Farmers not the guilty party

With reference to ‘Who’s educating consumers’ (28 September, pg 6) and ‘The claims on retail products’ (12 October, pg 8), I would like to take issue with both articles.

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As a fairly representative consumer as well as a farmer, I find it disturbing that Lindi van Rooyen calls me an ill-informed consumer with irrational fears and a threat to farmers’ survival. Likewise I take exception to Koos Coetzee calling me a guilty party. The whole debate of organic, animal rights, GMOs, hormones and stimulants, feeding a nation, sustainability and the current economic situation of farmers has become far too emotive and illogical.

Premises, based on appeals to inappropriate authorities, are used in such a way as to constitute fallacies of the worst kind. The parties distort the facts and real issues, and this only serves to promote the various vested interests of the parties involved. For Dr Pieter Mulder to say that no one has died from GMOs in 17 years hardly proves that they are safe during the lifespan of a human (apply this argument to the safety of smoking!).

He is certainly no expert on food safety and nutrition, and should stick to agricultural policies. For the agriculture department to claim that no GMO has been released that is substantially different in terms of safety is equally mind-boggling. Dr Koos Coetzee’s accusation that labelling my products as antibiotic-free, grass-fed or BST-free makes me a guilty party is an insult to me, many consumers and any other producer in this category.

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As a stud breeder of Angus cattle, producer of SA Mutton Merino and Boet goat meat, as well as fresh milk, I am extremely proud of my products and production methods. All my animals are grass-fed, free-range and not treated with any antibiotics or hormones and stimulants (except when veterinary intervention is required for the well-being and health of the animal).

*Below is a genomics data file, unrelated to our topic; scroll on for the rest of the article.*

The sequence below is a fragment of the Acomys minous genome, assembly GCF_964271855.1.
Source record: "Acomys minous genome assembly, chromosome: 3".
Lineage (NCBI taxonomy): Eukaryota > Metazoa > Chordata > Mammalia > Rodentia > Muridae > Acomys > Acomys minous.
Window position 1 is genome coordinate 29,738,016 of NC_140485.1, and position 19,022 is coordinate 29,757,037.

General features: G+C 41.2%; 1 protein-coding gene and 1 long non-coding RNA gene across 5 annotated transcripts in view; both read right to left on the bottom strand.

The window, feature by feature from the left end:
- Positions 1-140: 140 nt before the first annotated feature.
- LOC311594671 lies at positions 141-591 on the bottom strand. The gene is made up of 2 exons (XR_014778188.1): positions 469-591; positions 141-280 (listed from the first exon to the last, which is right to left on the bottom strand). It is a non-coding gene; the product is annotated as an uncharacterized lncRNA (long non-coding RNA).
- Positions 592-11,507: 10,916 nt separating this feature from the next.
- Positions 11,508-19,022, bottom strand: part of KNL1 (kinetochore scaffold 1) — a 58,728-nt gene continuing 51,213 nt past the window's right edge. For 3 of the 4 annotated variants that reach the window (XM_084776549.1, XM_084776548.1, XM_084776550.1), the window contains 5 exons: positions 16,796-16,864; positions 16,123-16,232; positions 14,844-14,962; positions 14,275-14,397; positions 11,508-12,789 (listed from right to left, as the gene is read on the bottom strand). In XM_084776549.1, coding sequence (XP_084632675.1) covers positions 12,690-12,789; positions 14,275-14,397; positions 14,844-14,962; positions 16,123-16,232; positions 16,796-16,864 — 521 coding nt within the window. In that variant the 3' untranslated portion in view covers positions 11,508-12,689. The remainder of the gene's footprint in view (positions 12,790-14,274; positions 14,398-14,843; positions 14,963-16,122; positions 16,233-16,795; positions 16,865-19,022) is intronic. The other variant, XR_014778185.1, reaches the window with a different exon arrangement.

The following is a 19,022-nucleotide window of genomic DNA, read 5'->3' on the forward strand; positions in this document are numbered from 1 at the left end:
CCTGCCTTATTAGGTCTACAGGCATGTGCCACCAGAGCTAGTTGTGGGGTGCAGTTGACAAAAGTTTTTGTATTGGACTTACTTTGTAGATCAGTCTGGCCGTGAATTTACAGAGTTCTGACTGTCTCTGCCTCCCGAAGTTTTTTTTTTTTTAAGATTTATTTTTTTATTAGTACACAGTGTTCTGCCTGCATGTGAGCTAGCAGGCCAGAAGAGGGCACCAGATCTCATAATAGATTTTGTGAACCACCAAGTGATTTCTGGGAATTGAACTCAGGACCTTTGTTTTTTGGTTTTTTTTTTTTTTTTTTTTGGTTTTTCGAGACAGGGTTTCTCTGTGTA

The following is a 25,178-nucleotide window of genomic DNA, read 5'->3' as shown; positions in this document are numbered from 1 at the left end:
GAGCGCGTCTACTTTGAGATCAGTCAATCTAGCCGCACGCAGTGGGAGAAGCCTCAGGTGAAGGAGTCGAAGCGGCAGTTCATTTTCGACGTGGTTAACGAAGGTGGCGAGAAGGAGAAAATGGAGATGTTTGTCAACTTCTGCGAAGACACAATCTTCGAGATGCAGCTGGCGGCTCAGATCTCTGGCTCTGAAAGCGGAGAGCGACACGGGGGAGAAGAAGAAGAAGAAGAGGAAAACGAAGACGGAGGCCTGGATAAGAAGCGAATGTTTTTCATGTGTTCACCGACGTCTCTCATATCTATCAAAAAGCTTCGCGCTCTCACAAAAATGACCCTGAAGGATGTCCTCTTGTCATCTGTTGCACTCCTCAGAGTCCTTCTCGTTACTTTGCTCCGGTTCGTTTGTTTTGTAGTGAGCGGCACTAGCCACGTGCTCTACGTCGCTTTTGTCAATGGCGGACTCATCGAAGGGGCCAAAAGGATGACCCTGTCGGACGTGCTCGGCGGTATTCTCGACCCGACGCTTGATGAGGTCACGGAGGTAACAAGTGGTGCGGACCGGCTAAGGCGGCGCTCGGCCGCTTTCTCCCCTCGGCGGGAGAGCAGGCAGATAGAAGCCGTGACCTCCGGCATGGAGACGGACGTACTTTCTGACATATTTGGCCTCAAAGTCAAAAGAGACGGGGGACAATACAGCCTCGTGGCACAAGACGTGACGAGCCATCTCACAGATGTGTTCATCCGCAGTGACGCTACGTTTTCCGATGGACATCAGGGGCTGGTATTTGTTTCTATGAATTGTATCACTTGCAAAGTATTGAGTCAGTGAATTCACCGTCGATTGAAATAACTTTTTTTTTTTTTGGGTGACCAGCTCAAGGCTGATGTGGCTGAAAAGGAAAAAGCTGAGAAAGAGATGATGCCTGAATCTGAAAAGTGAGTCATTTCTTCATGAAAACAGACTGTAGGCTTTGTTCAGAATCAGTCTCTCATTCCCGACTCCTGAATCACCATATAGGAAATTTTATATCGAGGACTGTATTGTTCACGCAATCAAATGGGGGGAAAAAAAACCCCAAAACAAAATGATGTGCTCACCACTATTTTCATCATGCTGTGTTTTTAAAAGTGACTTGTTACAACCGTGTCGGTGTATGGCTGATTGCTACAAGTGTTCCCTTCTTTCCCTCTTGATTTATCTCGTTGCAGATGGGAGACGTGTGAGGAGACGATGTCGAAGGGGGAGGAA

If he is so proud of his product and means of production, let him promote his ‘quality product’ as regularly treated with antibiotics, enhanced with hormones and stimulants, grain fed and BST positive. How you squeeze the last drop of milk out of your dairy herd and every possible cent into the piggy bank befits an economist more than a true farmer at heart.

To drive his own agenda, Dr Coetzee implies that even Woolworths has changed direction. This is equally false and misleading. Its affordability drive was nothing more than a marketing strategy to respond to the current economic climate to get consumers back into its stores and certainly not because it suddenly slammed the health benefits of hormone- and stimulant-free, organic and free-range products.

I do agree that it is not economically viable to produce superior quality produce as a means to feed a nation, but that is a totally different argument. All these issues should be debated at length, each on its own platform, to educate the ‘ill-informed consumers’ and ‘guilty parties’ and to set the record straight – but please keep to logical reasoning and truthful facts.

Above all, leave financial vested interests out of the argument; they are only used to distort the true facts and discredit the producer of superior products, even if it is only for a niche market that seems to be a threat to a more commercial means of production.